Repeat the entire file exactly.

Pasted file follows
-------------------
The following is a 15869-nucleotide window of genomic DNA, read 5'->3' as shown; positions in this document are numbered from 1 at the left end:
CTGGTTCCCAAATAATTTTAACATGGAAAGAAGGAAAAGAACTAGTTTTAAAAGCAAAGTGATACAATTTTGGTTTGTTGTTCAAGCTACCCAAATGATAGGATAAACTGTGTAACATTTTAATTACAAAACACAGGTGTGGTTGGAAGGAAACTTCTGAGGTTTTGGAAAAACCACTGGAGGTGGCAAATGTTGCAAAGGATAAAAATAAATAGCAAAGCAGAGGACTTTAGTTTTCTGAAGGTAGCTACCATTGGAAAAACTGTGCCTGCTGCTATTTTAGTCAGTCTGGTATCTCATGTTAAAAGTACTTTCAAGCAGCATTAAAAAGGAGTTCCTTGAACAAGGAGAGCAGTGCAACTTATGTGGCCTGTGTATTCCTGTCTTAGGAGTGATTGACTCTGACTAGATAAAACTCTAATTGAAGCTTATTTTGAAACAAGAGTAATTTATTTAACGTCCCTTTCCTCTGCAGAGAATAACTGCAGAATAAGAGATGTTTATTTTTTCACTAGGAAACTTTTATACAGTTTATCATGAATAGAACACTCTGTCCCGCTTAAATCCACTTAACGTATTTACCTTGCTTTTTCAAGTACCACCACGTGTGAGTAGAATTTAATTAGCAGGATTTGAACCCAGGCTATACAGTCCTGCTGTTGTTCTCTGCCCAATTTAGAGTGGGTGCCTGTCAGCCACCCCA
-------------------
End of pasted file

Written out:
The following is a 15869-nucleotide window of genomic DNA, read 5'->3' as shown; positions in this document are numbered from 1 at the left end:
CTGGTTCCCAAATAATTTTAACATGGAAAGAAGGAAAAGAACTAGTTTTAAAAGCAAAGTGATACAATTTTGGTTTGTTGTTCAAGCTACCCAAATGATAGGATAAACTGTGTAACATTTTAATTACAAAACACAGGTGTGGTTGGAAGGAAACTTCTGAGGTTTTGGAAAAACCACTGGAGGTGGCAAATGTTGCAAAGGATAAAAATAAATAGCAAAGCAGAGGACTTTAGTTTTCTGAAGGTAGCTACCATTGGAAAAACTGTGCCTGCTGCTATTTTAGTCAGTCTGGTATCTCATGTTAAAAGTACTTTCAAGCAGCATTAAAAAGGAGTTCCTTGAACAAGGAGAGCAGTGCAACTTATGTGGCCTGTGTATTCCTGTCTTAGGAGTGATTGACTCTGACTAGATAAAACTCTAATTGAAGCTTATTTTGAAACAAGAGTAATTTATTTAACGTCCCTTTCCTCTGCAGAGAATAACTGCAGAATAAGAGATGTTTATTTTTTCACTAGGAAACTTTTATACAGTTTATCATGAATAGAACACTCTGTCCCGCTTAAATCCACTTAACGTATTTACCTTGCTTTTTCAAGTACCACCACGTGTGAGTAGAATTTAATTAGCAGGATTTGAACCCAGGCTATACAGTCCTGCTGTTGTTCTCTGCCCAATTTAGAGTGGGTGCCTGTCAGCCACCCCA